What is an SSL Server Certificate?

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A brief overview of web server certificates, AKA server security certificates

When you’re shopping for SSL certificates, one of the things you may notice is the diversity of terminology. Each certificate authority (CA) and reseller seems to have its own wording for certain terms: SSL/TLS certificates, web server certificates, server security certificates, etc. Essentially, although there is generally agreed-upon terminology, that doesn’t mean everyone uses it.

The Terminology: Web Server Certificate vs SSL Server Certificate

Oftentimes, you’ll see SSL described in more colloquial terms, which can make seeing an official term feel a little jarring. One of the questions we get asked about a lot is “what is an SSL server certificate?” And, “is a server security certificate any different from a regular SSL certificate?”

The answer is no. SSL server certificates are the standard, default type of SSL certificate. Generally, the server portion is implied. There is an SSL client certificate, but it’s sometimes a little bit easier to think of it more as a personal authentication certificate. It doesn’t facilitate encryption; it just identifies the end user.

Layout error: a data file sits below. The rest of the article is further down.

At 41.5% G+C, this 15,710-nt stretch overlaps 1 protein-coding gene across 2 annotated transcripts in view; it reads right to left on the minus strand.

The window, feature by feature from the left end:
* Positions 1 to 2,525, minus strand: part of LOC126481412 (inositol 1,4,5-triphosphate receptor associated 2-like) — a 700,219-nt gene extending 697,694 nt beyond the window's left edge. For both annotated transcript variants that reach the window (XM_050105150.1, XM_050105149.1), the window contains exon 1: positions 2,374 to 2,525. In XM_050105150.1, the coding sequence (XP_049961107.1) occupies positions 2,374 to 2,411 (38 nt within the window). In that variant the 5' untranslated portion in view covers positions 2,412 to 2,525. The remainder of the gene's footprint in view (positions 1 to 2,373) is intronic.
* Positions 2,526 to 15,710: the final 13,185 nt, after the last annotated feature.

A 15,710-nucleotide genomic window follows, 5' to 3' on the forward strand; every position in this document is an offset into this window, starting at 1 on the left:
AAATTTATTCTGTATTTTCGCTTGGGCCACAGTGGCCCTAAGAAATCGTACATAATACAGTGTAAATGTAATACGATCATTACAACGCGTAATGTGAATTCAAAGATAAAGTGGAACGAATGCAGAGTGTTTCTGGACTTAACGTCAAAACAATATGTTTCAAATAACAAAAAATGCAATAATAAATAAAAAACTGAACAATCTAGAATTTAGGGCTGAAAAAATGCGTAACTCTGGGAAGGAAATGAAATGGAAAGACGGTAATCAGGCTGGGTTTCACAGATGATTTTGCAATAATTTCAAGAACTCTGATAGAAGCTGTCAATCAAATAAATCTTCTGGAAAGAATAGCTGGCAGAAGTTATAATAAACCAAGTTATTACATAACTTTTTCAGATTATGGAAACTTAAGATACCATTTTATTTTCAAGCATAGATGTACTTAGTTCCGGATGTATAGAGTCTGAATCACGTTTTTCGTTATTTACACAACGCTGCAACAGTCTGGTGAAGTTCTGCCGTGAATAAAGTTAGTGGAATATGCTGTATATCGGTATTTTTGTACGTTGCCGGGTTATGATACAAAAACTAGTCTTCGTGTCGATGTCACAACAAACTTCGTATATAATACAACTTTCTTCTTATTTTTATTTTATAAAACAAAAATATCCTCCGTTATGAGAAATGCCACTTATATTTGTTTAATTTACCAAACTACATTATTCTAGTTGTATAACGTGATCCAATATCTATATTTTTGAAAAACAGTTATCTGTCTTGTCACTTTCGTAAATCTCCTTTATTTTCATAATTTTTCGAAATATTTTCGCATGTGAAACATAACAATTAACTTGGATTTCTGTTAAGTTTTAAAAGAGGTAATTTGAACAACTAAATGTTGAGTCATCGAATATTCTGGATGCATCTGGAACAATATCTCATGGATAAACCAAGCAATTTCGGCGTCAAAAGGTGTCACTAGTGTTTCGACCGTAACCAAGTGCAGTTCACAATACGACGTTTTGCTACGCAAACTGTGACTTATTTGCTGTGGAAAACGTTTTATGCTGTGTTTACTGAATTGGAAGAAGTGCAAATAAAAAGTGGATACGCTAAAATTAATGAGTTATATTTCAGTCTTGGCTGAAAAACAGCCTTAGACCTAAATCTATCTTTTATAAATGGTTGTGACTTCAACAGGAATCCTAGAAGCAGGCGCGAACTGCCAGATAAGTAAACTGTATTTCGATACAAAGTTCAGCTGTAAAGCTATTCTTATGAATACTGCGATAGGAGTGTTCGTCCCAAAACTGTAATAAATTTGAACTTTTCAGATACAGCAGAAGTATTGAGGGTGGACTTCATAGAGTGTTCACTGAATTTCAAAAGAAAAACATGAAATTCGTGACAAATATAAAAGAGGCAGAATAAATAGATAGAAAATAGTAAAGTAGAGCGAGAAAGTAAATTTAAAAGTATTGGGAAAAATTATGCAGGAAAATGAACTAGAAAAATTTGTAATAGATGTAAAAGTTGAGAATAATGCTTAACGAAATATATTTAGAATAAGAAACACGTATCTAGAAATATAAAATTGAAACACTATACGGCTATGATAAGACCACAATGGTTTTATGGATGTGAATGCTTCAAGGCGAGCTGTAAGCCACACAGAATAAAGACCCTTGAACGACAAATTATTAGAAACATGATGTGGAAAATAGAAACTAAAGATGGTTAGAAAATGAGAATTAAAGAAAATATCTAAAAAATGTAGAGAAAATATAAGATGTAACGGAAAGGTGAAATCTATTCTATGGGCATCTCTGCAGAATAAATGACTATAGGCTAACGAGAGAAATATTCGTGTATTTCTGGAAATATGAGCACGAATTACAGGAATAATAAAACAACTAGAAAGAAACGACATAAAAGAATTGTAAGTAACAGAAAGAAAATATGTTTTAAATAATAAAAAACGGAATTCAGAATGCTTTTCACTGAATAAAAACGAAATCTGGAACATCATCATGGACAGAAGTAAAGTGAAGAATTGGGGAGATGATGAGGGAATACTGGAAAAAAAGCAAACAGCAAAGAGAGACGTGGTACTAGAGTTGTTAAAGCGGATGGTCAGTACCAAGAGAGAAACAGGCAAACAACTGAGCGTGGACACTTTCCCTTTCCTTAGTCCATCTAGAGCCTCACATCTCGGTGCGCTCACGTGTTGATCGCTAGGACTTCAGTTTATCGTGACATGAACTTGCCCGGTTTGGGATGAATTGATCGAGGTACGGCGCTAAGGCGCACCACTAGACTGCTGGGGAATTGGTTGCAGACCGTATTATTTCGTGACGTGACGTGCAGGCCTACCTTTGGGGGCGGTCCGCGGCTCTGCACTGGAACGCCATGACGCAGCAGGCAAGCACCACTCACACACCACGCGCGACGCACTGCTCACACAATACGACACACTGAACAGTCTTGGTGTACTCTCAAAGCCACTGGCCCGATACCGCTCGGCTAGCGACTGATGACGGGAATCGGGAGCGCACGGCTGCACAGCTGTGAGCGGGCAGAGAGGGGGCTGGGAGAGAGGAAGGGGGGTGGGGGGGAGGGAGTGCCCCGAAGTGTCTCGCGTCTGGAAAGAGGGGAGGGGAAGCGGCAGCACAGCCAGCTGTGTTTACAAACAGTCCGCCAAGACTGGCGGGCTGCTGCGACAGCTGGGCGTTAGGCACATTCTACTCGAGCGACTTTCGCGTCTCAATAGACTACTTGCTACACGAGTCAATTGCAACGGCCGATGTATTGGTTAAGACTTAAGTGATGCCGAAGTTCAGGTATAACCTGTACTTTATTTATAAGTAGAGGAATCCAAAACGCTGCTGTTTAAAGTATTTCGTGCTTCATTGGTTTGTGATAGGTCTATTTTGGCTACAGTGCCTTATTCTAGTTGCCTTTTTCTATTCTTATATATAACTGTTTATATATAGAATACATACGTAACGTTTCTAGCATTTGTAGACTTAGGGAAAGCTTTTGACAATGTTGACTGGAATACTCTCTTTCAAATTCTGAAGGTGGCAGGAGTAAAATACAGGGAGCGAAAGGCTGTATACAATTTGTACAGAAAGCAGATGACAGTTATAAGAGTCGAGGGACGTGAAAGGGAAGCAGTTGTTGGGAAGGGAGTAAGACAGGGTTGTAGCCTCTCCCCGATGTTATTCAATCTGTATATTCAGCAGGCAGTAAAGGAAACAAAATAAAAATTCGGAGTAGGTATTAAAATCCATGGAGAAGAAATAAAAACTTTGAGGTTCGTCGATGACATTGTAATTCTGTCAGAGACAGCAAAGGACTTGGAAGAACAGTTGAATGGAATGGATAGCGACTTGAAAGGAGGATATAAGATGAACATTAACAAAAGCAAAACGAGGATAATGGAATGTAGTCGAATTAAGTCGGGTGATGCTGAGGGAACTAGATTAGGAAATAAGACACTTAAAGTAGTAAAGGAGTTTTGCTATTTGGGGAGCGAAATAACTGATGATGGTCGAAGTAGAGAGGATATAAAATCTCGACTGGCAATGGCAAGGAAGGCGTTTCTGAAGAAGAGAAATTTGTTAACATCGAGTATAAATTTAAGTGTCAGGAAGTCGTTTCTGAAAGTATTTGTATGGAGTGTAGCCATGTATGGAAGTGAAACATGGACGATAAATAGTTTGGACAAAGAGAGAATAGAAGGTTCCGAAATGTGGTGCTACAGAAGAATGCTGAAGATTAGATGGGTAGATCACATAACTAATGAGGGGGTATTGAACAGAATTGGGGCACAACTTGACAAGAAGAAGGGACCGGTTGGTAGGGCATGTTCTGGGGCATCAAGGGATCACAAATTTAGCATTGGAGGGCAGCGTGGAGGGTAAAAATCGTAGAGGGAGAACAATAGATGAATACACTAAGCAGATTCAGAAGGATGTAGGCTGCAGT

SSL server certificates, on the other hand, are installed on the server that hosts your website. When a client arrives, the server presents its certificate and public key, which the client can use to authenticate it.

Why Use SSL?

While the client certificate is optional, allowing for mutual authentication during the SSL/TLS handshake, the server SSL certificate is not.

As of July 2018, all websites are now required to have SSL server certificates installed. They also must be configured to use the secure HTTPS protocol and not the non-secure HTTP one. The good news is that pretty much every SSL certificate (that doesn’t say personal authentication) is an SSL server certificate.

You’ll need to obtain one and install it on the server that hosts your site. Then, migrate to HTTPS and use 301 redirects to forward traffic from your old HTTP pages.

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